Jarad Tew gets a full ride | ParkRecord.com

Jarad Tew gets a full ride

Frank Fisher, of the Record staff

In the world of scholarships, the ultimate is ‘the full ride,’ providing full tuition to an outstanding few applicants. Soon-to-be Park City High School graduate Jarad Tew has received a full ride to the United States Air Force Academy, one of the most selective colleges in the country.

Tew was awarded a scholarship to play football for Air Force, but according to Major Colin Moffat, Tew would have made it into the academy on his academic record alone. Tew is the only Summit County student admitted to the Academy this year, Moffat said.

Tew said his parents were a little concerned about his entering the Armed Services at first, but when they visited the Air Force Academy with him, they changed their minds.

The Air Force Academy graduated its first class in 1959 and is located near Colorado Springs. About 1000 students graduate from the academy every spring, most commissioned as second lieutenants in the Air Force.

"I liked the atmosphere and the structure of the Air Force," Tew said, adding that he hopes to train as a pilot, hopefully in a small and fast aircraft. The only obstacle that could slow down the running back down in his quest to fly fighters is his size. At 215 pounds, he is near the maximum size, although Moffat said some pilots Tew’s size have been accepted into the fighter training.

In April, Tew learned from a PCHS coach of his appointment to the academy.

"I think he’s making a great choice," Moffat said. "He’s in for a challenge in for a great career. He’s the cream of the crop."

Moffat knows what he speaks of. He is a graduate of the Air Force Academy who flew the Warthog aircraft during the first Gulf War. His real job these days is as a pilot for Delta Airlines. But he loves his part-time work as the Air Force liaison officer for Park City. He sees the excitement and enthusiasm he sees in students and can relate that to how he felt in the same position.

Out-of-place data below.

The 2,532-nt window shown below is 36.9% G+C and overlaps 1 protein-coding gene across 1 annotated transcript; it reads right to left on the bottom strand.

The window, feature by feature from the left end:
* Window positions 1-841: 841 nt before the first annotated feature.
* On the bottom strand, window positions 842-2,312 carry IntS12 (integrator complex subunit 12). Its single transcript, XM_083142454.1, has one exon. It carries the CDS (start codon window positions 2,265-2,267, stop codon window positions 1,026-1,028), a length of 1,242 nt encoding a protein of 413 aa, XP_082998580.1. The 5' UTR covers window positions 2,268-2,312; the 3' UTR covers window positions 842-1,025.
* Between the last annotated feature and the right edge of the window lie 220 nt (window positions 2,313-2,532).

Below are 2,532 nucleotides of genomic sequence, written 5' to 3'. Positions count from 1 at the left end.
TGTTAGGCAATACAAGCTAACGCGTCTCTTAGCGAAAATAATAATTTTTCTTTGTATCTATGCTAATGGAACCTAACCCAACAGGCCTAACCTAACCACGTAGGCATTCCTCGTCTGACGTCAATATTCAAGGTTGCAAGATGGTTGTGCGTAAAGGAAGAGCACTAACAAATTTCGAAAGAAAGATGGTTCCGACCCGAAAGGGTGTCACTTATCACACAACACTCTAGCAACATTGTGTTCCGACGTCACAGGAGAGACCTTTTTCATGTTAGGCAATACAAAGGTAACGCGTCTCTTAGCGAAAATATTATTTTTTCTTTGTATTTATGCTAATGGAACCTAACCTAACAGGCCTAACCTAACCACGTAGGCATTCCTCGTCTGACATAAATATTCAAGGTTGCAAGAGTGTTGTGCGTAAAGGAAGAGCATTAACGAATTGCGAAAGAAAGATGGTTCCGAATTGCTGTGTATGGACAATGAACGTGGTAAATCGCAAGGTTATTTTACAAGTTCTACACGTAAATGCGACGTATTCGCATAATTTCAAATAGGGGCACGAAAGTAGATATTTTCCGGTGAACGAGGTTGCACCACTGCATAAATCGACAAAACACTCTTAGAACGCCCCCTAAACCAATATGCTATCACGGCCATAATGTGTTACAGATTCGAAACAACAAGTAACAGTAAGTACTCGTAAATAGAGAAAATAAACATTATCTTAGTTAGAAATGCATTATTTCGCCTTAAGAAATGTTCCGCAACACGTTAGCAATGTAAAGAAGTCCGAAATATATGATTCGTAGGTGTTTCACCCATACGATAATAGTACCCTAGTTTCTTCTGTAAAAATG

"If I can’t talk them out of it, I’ll do my best to get them into it," Moffat said of counseling potential cadets. "Some apply for all the wrong reasons, and not because they want to be in the Air Force."

Tew will report to the Academy June 28. He is staying in shape for the basic training and football by lifting weights. When school is in full swing, Tew will have a full academic schedule as he plays football, a challenge that doesn’t seem daunting to him.

Moffat thinks Tew will like ‘pulling nine G’s,’ experiencing nine times the force of gravity. A roller coaster, in comparison, exerts about one time the force of gravity. But it does take its toll over time, he said, and can lead to back problems, which is why there aren’t many old fighter pilots still in the cockpit.

Tew is ready for new challenges as an Air Force cadet and football player.

"It’s definitely not a party school," Moffat said.

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